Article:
In the wake of the sexual harassment allegations against Harvey Weinstein, discrimination against female employees, particularly those in subservient roles, has become a national conversation. While it remains to be seen whether the conversation will lead to wholesale change, one thing is for certain. Sexual harassment is prevalent in a number of fields that some may have believed were immune to inappropriate behavior.

A prime example is California’s legislature. As the purveyor of forward-thinking policies that protect vulnerable employees, it was recently revealed that sexual harassment of female employees had persisted unchecked for decades. A latimes.com report revealed that nearly 200 women had recently signed a letter denouncing the rampant sexual misconduct in and around Sacramento.

They complained of being groped by male legislators and supervisors, and being threatened with reprisal if they stood up to inappropriate behavior and the futility of a human resources system that often ignored their protests and left them with no method of recourse. As bewildering as these stories might be, they are not surprising considering that 80 percent of California’s legislative body are men.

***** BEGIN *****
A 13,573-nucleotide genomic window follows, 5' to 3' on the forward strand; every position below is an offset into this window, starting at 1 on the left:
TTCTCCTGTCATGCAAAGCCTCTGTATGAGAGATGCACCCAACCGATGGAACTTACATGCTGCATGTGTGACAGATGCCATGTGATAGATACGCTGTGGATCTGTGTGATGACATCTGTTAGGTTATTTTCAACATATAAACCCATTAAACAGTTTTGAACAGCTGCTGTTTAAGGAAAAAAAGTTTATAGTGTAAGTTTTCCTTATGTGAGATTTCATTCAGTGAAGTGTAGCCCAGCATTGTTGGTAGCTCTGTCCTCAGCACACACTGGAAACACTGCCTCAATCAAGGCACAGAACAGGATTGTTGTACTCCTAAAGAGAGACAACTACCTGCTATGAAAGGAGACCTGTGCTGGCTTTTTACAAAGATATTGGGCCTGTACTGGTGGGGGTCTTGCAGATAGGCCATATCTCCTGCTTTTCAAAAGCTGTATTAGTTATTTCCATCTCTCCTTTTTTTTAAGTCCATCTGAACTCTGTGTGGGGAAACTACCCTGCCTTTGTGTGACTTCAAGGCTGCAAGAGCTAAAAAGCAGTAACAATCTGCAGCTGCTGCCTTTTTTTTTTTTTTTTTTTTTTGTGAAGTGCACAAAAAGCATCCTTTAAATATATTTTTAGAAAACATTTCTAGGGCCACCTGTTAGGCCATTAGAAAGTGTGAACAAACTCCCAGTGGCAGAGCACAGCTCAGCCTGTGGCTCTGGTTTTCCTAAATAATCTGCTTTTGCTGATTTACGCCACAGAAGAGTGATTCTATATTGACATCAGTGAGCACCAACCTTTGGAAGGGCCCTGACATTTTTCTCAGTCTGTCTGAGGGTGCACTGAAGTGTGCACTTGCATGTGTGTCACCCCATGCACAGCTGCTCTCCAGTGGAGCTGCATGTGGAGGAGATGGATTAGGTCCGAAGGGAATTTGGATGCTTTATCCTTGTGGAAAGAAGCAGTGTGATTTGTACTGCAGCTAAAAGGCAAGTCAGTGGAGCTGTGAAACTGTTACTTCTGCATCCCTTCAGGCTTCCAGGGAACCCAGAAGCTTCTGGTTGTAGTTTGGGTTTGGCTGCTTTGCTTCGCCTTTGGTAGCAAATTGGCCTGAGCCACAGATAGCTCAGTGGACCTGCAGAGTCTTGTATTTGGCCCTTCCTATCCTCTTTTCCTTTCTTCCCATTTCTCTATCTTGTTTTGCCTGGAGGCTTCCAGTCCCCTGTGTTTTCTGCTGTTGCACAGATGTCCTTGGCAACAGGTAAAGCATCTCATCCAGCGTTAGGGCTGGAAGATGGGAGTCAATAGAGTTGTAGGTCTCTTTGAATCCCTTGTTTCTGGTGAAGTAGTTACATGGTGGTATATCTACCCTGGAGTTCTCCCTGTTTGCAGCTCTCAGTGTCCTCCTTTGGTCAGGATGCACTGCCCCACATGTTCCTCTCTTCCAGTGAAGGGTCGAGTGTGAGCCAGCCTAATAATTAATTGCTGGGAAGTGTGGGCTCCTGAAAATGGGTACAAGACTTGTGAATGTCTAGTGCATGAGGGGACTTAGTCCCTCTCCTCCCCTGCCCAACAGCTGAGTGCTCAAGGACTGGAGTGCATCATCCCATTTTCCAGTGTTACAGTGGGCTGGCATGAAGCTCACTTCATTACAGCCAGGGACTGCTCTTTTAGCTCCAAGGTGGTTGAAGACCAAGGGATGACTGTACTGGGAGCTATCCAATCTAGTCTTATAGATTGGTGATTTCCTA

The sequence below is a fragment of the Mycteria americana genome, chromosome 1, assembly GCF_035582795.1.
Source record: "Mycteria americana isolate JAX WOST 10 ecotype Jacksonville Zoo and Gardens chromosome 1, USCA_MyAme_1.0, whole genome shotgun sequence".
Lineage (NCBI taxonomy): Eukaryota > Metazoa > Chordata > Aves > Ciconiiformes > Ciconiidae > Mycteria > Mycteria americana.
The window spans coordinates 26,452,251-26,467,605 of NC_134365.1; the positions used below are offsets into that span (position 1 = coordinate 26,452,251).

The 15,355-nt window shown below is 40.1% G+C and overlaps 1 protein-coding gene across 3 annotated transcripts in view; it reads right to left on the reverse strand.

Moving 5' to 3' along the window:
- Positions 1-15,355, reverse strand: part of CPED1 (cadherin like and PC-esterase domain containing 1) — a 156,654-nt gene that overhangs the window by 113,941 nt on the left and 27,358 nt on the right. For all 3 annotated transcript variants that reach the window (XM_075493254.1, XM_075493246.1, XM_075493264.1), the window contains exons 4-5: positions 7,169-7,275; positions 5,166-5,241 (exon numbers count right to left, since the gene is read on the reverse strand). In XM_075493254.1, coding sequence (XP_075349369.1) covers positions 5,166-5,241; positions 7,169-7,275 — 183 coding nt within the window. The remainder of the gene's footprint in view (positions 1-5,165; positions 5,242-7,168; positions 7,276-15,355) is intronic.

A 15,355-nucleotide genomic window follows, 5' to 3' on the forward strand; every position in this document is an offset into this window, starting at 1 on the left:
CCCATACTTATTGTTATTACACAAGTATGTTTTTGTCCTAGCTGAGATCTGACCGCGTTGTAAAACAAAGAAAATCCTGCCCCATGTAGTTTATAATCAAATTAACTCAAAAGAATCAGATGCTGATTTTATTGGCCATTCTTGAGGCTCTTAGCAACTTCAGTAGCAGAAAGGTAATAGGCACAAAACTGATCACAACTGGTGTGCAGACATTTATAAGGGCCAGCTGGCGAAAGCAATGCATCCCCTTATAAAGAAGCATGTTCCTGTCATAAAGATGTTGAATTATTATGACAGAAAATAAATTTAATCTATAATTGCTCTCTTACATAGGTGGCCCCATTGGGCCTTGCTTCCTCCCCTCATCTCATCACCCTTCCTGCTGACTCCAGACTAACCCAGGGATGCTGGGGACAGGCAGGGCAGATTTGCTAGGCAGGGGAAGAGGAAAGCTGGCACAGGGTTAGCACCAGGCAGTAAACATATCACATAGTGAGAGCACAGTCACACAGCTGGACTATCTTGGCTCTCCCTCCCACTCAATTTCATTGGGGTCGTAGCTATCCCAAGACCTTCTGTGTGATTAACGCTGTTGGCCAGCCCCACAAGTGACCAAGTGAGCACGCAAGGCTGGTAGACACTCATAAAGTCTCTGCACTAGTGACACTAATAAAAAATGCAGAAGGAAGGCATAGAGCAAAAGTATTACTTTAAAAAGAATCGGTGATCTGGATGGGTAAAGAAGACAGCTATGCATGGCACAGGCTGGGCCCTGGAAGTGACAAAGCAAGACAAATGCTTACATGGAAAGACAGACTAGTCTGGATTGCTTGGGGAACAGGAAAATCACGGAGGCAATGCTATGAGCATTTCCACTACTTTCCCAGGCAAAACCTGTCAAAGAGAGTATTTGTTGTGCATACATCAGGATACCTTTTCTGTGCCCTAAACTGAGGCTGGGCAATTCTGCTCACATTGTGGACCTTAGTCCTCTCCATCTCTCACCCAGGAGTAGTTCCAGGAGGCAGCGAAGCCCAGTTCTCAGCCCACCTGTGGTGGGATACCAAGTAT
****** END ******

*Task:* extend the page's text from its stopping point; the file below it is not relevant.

While the legislature has a disciplinary system designed to punish and deter sexual misconduct, many women find it to be irretrievably broken, as their complaints commonly lead to being shunned and even fired. In fact, the investigations conducted by rules committees rarely find or punish such misconduct. Nevertheless, legislative leaders have called for a major review of the investigatory system and the disciplinary process.

In the meantime, an increasing number of women are turning to the legal system for redress. In fact, a female staffer who was fired for voicing complaints recently settled a sexual harassment suit for $100,000.

If you believe you are the victim of sexual harassment, an experienced employment law attorney can advise you.